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New Zealand's Marina Erakovic has marched into the third round of Wimbledon with a gritty but classy 6-2 7-6 win over German tennis player Julia Goerges today.

In booking herself a match against good friend and practice partner Tamarine Tanasugarn of Thailand, the 20-year-old Aucklander emulated the feat of Wellington's Belinda Cordwell 20 years ago.

And a third round win would be the best performance by a New Zealand woman at Wimbledon since 1959 when Ruia Morrison-Davy lost 1-6 5-7 in the fourth round to eventual champion Maria Bueno of Brazil.

" It would be great to break some records and make New Zealand proud," Erakovic said.

She won today in front of another parochial crowd on court six that included several members of the New Zealand cricket team fresh from their win over England at The Oval.

Six years ago, she was an awestruck fan in Sydney when the cricketers were eating at the same restaurant.

"Now they come to watch me. That's great. We're both winning. That is fantastic."

Erakovic started nervously again, as she did in her opening round encounter against Michaella Krajicek on the same court.

However, in the third game she broke Goerges' serve only to hand the break back the next game.

Service breaks in the fifth and seventh games had her well in control and an ace, with three set points already on the board, wrapped the set up 6-2 in 25 minutes.

A clearly rattled Goerges called for a comfort break and came back still appearing to lack focus. Erakovic broke again and then won her serve to go 2-0 up.

"Slowly she (Goerges) started to play a little bit better and was being a bit more aggressive," Erakovic said.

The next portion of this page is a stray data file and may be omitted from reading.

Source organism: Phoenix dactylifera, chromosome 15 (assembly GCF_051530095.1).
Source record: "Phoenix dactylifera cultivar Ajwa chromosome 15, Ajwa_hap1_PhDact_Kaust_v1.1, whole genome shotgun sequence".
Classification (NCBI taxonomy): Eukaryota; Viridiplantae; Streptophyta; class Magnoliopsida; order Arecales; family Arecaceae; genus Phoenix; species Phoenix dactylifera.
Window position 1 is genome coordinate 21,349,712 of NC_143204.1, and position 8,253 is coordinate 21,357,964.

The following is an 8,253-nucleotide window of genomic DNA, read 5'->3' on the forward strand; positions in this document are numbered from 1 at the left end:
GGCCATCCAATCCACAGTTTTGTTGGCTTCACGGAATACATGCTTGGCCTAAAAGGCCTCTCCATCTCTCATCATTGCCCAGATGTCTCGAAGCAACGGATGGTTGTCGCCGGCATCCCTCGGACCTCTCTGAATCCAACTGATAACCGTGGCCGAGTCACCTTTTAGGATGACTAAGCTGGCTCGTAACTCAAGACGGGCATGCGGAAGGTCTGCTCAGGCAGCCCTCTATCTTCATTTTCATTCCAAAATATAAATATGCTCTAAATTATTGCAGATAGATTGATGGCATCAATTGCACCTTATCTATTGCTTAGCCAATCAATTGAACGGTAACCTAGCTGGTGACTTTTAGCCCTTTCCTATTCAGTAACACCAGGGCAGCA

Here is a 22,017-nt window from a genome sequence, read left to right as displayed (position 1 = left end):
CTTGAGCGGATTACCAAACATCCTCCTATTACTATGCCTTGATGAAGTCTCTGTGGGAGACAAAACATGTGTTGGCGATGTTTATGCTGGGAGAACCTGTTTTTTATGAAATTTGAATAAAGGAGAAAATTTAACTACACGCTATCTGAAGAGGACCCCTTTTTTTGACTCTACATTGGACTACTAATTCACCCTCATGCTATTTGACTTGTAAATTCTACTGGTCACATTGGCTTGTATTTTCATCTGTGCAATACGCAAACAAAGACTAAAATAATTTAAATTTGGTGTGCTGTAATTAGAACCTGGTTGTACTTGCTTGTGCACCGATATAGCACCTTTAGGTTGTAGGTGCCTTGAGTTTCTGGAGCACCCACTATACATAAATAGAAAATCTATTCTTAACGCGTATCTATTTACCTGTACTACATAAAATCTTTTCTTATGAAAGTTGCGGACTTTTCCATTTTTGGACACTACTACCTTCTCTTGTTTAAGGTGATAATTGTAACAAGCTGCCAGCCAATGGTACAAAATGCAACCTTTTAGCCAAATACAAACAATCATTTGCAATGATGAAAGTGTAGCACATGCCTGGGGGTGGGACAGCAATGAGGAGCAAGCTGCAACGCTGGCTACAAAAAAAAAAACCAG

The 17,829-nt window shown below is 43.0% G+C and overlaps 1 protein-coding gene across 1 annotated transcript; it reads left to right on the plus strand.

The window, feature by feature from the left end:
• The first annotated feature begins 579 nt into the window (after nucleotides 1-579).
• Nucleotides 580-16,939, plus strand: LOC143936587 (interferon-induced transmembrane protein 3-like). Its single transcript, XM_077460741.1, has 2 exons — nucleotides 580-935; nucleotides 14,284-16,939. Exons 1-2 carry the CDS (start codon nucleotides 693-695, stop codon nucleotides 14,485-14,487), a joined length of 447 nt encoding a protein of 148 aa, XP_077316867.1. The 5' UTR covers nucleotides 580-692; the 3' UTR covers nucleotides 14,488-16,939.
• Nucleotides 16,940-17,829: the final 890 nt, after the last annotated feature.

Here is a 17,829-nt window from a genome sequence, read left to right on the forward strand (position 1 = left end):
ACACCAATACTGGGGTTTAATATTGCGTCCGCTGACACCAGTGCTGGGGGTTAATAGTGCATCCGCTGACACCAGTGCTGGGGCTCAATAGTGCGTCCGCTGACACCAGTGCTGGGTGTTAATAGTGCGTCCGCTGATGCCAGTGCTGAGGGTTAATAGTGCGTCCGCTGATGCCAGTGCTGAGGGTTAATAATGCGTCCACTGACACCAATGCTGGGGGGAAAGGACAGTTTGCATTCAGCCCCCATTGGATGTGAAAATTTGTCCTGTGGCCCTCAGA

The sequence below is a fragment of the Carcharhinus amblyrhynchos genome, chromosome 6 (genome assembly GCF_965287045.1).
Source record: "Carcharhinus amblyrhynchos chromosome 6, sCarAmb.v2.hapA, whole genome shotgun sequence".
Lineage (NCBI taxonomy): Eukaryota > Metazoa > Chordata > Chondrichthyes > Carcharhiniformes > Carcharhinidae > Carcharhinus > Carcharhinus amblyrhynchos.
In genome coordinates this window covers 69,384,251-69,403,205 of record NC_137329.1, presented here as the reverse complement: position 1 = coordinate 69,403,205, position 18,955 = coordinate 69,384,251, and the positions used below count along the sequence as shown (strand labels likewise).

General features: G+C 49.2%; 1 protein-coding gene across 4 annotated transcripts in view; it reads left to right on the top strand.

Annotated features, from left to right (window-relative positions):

"She's the sort of player if she has a good day, she is very dangerous."

Goerges got a break back in the sixth game.

Erakovic had her chances to get another break in the ninth game to go to 5-3 and was love-40 up when a line call went against her.

Goerges won the game and the rest of the serves went to plan setting up the tiebreaker.

Again, Erakovic's fighting spirit came to the fore after she double faulted to go 2-4 down in the tiebreaker, clawing her way back to 6-5 up.

This time, unlike two days ago, she only needed one match point.

The match only lasted an hour 20 minutes because there were no long rallies.

"That definitely was a ground stroke match today because she doesn't give you any short balls. Her returns were very deep and at my feet.

"It was not a match you could work your way into the net."

Erakovic felt she needed to do more work on her serve, which failed her a number of times.

Tanasurgarn, her next opponent, is a tour veteran at 31.

Now ranked 60 in the world, the American-born Thai has been as high as 19 and always performed well at Wimbledon where her best result is to make it into the fourth round from 1998-2002.

"We've been practising together, warming up together. I spoke to her a few days ago and said `let's meet in the third round'."

They have played each other once before - in 2006 on hard court, when Erakovic won 6-3 2-6 6-3.

A win over Tanasurgarn would set up a possible match against world No 2 Jelena Jankovic, who Erakovic lost to in the second round of the French Open.

"I like to take it one match at a time. I'm enjoying myself (at the moment). I like playing on the grass so the more matches the better."

Three weeks ago, Erakovic's goal was to make it into the world's top 50. Today she has done that and now looks set to get into the top 40.

She felt no weight of expectation from New Zealand.

"I know all of them are supporting me and keen to see me do well. It's just a great feeling."